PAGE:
marking the site of the “Cross Keys” Inn on Gracechurch Street, near the junction with Cornhill (and the church of St Peter, Cornhill, with its  weather-vane bearing the saint’s crossed keys).   

Inns such as the “Cross Keys”, the immediately adjacent “Bell”, and the “Bull” on Bishopsgate, among others, offered entertainment as well as accommodation in post-Medieval London (see Julian Bowsher’s excellent recent book “Shakespeare’s London Theatreland”).

On our “Historic Southwark” walk, available on Thursday afternoons (or by private arrangement at other times)  one of our favourite sights is this bizarre coat of arms (for the Wicked Witch of the West perhaps??)  in the grounds of Guy’s Hospital.

For further details, including how to book either of the above Thursday walks (or to request one as a private walk), please follow the link to our website

Monday, 11 March 2013

Walking in Chilly Weather

Today Bob discovered that it is difficult to hand around his laminated illustrations when his bare hands are numb with cold!

It really was horribly chilly today. Fortunately everyone was well wrapped up (apart from Bob's hands, that is!)

Highlights of today's Tower to Temple walk included:

- a helpful explanatory compass just outside Tower Hill station, giving a good preliminary over-view of the sights to come

- the Whitefriars monastery: tucked away where you'd never expect to find it!

- the London stone (hidden in clear view)

-the Monument (some decided to make a return visit after the walk finished, to climb up to the top for the excellent views!)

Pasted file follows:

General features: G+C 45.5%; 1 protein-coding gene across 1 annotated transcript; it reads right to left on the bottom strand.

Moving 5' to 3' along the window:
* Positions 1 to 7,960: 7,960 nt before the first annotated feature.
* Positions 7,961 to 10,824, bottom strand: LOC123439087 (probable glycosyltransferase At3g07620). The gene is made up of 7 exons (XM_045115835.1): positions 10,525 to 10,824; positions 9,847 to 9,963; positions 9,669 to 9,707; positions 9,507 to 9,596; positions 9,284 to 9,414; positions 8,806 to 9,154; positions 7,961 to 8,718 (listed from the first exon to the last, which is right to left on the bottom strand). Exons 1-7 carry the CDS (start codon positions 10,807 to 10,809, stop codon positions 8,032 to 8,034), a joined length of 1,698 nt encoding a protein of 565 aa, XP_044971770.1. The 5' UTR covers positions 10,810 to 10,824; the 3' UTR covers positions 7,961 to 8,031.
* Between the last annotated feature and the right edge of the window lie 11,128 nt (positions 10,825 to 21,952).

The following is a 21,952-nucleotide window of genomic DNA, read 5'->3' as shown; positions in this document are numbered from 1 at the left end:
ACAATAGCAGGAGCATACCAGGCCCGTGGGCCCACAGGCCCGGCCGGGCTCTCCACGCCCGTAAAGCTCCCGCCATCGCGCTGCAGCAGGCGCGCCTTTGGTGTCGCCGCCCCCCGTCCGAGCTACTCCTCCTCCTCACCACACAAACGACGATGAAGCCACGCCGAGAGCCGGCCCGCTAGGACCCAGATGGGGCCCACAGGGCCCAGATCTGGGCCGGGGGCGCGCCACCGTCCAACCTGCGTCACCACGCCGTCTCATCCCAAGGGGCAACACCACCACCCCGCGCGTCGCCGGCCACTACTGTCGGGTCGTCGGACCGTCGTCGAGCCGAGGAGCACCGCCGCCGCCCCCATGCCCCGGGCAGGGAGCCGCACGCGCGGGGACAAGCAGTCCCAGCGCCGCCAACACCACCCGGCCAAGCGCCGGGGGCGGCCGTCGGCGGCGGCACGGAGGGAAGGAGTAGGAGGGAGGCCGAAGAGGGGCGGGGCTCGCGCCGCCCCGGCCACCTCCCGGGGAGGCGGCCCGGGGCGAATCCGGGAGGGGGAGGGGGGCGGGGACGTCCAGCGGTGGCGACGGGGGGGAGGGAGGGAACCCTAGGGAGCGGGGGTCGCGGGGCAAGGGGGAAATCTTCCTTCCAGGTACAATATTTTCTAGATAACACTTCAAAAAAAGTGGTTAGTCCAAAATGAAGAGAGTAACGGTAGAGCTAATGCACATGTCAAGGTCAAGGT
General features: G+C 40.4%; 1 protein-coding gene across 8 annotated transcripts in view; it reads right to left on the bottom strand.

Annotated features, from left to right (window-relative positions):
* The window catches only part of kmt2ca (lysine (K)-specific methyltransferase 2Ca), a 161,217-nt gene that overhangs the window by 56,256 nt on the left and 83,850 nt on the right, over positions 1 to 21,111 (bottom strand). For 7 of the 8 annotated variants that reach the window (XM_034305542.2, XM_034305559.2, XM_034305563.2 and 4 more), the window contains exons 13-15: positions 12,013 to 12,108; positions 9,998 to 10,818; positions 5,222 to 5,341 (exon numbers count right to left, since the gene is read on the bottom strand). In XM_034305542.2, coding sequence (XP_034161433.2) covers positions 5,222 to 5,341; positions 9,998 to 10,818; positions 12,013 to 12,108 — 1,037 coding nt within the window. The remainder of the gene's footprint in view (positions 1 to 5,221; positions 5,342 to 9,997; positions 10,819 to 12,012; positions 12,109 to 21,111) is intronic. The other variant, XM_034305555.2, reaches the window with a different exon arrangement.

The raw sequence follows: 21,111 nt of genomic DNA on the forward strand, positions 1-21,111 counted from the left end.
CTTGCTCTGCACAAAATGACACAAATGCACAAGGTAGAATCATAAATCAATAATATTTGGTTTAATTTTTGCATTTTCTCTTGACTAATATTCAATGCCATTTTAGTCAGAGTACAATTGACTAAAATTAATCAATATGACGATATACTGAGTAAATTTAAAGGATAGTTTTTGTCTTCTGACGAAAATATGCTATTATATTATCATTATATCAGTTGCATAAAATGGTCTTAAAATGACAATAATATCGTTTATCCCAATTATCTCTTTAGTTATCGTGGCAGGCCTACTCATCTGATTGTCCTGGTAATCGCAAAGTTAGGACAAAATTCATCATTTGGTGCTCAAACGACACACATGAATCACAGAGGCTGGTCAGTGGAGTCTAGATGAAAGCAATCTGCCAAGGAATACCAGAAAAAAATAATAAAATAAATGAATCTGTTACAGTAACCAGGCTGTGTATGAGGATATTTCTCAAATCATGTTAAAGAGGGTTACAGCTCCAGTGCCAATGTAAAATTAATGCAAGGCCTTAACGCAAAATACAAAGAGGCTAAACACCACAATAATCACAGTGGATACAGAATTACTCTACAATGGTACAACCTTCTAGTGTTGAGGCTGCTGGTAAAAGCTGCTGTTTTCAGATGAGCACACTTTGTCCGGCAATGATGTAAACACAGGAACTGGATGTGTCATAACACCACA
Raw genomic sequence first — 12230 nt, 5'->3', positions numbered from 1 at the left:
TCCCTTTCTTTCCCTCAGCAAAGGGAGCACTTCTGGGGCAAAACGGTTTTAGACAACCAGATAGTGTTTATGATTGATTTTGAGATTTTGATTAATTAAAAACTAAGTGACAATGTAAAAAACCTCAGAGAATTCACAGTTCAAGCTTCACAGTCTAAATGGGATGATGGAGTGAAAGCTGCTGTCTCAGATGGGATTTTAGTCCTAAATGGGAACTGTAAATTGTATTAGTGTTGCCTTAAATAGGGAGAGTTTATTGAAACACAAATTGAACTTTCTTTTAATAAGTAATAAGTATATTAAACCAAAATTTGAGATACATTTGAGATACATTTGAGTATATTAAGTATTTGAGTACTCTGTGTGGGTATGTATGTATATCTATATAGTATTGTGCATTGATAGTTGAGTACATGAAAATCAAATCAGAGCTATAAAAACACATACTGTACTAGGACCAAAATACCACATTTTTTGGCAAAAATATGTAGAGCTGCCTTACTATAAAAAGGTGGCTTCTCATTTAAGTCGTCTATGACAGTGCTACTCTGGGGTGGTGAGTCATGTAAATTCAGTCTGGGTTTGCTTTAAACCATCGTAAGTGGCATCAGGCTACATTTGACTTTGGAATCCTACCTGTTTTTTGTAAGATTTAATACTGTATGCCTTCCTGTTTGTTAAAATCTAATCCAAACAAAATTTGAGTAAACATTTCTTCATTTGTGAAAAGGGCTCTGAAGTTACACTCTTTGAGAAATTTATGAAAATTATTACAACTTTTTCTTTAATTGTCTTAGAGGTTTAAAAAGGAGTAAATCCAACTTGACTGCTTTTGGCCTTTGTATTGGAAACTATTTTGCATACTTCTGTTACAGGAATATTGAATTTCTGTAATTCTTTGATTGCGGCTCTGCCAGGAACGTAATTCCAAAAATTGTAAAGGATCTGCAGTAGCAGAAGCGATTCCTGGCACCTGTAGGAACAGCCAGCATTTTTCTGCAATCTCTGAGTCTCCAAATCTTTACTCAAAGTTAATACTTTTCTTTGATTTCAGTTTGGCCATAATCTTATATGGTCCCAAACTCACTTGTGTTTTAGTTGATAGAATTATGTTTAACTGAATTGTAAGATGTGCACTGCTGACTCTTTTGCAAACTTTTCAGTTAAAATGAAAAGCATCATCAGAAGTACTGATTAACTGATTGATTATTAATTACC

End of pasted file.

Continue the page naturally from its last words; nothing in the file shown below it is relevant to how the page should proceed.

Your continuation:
- exploring inside the Inns of Court

Unfortunately the Roman Amphitheatre, under the Guildhall Art Gallery, was unexpectedly closed to visitors today, due to a rehearsal of some kind (not mentioned on their website - grrrrr!) Everyone strained for a glimpse through the glass doors to the Amphitheatre basement, and had to make do with that for today. Such a shame. Here's hoping those on today's walk will take the opportunity to make a return visit another time.

A running joke with today's group was the plethora of vanished churches along the route - marked only by plaques or parish boundary markers. That's the Great Fire for you - it really did wipe out a lot of buildings!

But various street names, many surviving from medieval times, did provide interesting glimpses of that long-gone London. For example, today's group were interested to learn that Cannon Street's name has nothing to do with artillery, stemming instead from the name of the local trade conducted there way back in 1183.... Any guesses?


Sunday, 3 March 2013

Finding New Paths in London

I love London. So does my husband Bob, if not more so. I have lived in West London for over 25 years (and elsewhere in London for a few years before that). When our boys were little we certainly took them up to the various museums now and again, but for years we largely stayed very suburban and hardly took advantage of our proximity to this amazing, historic capital city. Neither Bob nor I commuted into London for work - once I left Hammersmith Council, I wasn't even travelling that far east; and for years Bob was travelling out, to Sunbury then Reading.

I'm not sure when or how Bob rediscovered his love for the City - perhaps he never lost it, but simply let it hibernate for a while. Back in his bachelor days he had LOVED living in a studio flat in Russell Square, with everything in easy walking distance. He would often annoy me by speaking wistfully about 'those days', wishing there was some way of living once more in such a central urban location. I have never shared that hankering - happy to visit, but happier still to return home, a mere hour or less by tube ride, to our green suburb in the West.